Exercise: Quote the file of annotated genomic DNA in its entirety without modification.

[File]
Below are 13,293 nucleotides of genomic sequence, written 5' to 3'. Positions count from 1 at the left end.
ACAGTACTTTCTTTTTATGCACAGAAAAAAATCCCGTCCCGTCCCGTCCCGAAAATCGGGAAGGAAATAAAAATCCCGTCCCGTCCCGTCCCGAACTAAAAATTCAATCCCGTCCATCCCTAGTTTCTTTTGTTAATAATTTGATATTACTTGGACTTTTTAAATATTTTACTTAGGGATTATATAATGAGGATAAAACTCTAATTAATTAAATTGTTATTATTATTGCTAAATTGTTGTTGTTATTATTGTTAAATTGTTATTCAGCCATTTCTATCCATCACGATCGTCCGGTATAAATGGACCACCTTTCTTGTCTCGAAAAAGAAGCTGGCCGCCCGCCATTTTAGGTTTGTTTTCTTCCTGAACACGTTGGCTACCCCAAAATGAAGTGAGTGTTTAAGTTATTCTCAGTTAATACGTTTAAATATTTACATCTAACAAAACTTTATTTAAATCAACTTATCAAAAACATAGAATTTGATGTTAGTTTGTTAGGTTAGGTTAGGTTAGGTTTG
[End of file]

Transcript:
Below are 13,293 nucleotides of genomic sequence, written 5' to 3'. Positions count from 1 at the left end.
ACAGTACTTTCTTTTTATGCACAGAAAAAAATCCCGTCCCGTCCCGTCCCGAAAATCGGGAAGGAAATAAAAATCCCGTCCCGTCCCGTCCCGAACTAAAAATTCAATCCCGTCCATCCCTAGTTTCTTTTGTTAATAATTTGATATTACTTGGACTTTTTAAATATTTTACTTAGGGATTATATAATGAGGATAAAACTCTAATTAATTAAATTGTTATTATTATTGCTAAATTGTTGTTGTTATTATTGTTAAATTGTTATTCAGCCATTTCTATCCATCACGATCGTCCGGTATAAATGGACCACCTTTCTTGTCTCGAAAAAGAAGCTGGCCGCCCGCCATTTTAGGTTTGTTTTCTTCCTGAACACGTTGGCTACCCCAAAATGAAGTGAGTGTTTAAGTTATTCTCAGTTAATACGTTTAAATATTTACATCTAACAAAACTTTATTTAAATCAACTTATCAAAAACATAGAATTTGATGTTAGTTTGTTAGGTTAGGTTAGGTTAGGTTTG